Inkwell’s entire family used in an eclectic poster design.
Nº07 Inkwell’s entire family used in an eclectic poster design.

The second challenge was to find a more graphic, playful use for the entire family, and since I just so happen to be a typographer who specializes in multi-typeface designs, I had the perfect project I could adapt[7]. I took a poster I made for the Le Tigre branding project, which was using nearly a dozen different typefaces, and started replacing them with different versions of Inkwell. The result is delightful. The blackletter shines at several weights—the lighter, spindly weights feel borderline calligraphic, each stroke of each letterform confident and precise, and the bolder weights are almost oozing off the screen. I was pleasantly surprised by how well the script performed as a bold, all-caps subheading, full of character and presence. It reminds of of Mistral in the best possible way. It’s got a little bit of sass and assertiveness to stand out when you want it to, but it can be toned down to have a quieter voice as well. As someone who is always looking for supplementary script typefaces for my design and often struggling to find options that have the right balance of presence without having too strong of an individual aesthetic, I will definitely be using it again.

The Tuscan is woody and slightly haggard at this bold weight—to me it cries of someone who’s been left alone with their thoughts for just a bit too long and is scratching out intricate letterforms while they work something out. Several characters stand out, such as the “R” with its leg swooping out like bell-bottomed jeans. The squat, wide-stanced Open family is trickier to use, but I like how it almost tricks your eye into thinking it has some dimensionality. One of the biggest surprises for me was that the families didn’t clash with the badges and other decorative elements I left from the original design, some of which have other, non-handwritten typefaces inside.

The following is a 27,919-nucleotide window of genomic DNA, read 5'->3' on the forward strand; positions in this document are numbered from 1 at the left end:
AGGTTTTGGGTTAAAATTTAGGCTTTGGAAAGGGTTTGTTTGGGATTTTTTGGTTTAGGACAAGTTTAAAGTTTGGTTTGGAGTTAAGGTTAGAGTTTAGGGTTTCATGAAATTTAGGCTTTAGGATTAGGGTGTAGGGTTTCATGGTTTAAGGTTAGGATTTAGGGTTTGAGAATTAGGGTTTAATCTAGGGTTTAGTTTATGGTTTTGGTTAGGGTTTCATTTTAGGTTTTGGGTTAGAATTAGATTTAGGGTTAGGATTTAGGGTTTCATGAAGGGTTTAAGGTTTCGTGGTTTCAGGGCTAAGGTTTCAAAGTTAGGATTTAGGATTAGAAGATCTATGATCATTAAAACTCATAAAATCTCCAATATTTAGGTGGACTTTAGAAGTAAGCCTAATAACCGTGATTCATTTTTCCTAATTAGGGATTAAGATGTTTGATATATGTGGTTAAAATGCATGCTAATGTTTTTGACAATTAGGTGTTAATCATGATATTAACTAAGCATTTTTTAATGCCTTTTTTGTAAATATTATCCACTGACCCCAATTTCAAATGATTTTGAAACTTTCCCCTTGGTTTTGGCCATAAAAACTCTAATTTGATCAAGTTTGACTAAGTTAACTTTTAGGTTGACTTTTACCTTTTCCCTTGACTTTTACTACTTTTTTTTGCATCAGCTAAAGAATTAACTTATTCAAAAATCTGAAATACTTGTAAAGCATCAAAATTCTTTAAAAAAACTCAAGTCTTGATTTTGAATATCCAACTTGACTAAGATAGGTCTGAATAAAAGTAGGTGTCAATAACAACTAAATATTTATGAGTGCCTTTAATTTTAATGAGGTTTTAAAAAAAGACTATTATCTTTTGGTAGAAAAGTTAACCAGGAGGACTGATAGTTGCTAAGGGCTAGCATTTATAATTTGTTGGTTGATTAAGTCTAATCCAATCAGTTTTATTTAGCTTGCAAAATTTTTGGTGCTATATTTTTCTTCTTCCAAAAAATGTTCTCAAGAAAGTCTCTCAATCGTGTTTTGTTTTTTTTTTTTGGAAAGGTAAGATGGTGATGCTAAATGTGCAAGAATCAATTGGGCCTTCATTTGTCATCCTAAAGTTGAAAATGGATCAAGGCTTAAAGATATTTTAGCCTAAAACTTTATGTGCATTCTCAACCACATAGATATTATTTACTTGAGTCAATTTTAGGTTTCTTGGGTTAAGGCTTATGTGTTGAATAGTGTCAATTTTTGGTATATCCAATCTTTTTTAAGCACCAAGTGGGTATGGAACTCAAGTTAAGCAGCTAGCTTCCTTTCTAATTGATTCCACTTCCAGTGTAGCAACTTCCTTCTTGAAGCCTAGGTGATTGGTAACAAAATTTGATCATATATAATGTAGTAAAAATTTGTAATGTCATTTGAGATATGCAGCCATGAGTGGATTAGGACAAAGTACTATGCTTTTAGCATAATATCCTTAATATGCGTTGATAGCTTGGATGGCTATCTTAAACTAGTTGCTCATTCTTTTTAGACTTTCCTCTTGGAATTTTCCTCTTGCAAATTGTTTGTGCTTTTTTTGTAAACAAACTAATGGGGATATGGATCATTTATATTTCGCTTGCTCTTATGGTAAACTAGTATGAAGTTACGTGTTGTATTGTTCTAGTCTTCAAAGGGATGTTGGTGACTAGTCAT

Inkwell Blackletter’s sneaky capital descenders.
Nº08 Inkwell Blackletter’s sneaky capital descenders.

Quirks and eccentricities

The Inkwell Tuscan has a few characters that can create collisions with other pairings if you try to apply negative tracking at large sizes (the “R” is a common culprit) so care will have to be taken to your letter-spacing and kerning. The script family is best used at slightly larger sizes for body copy, and really sings at 18pt and above, which is when the legibility really settles in to my eye when viewing at close reading distance.

You might be fooled into thinking you can set the Blackletter with tight leading, but don’t be deceived by the seemingly short descenders. It’s often the capitals that have longer descenders, not the lowercase characters[8]. The design of the letterforms is very boxy and upright which is well served by ample space between lines, and some of the characters, like the “Q” swoop down dramatically and can cramp up what otherwise might have seemed like ample spacing.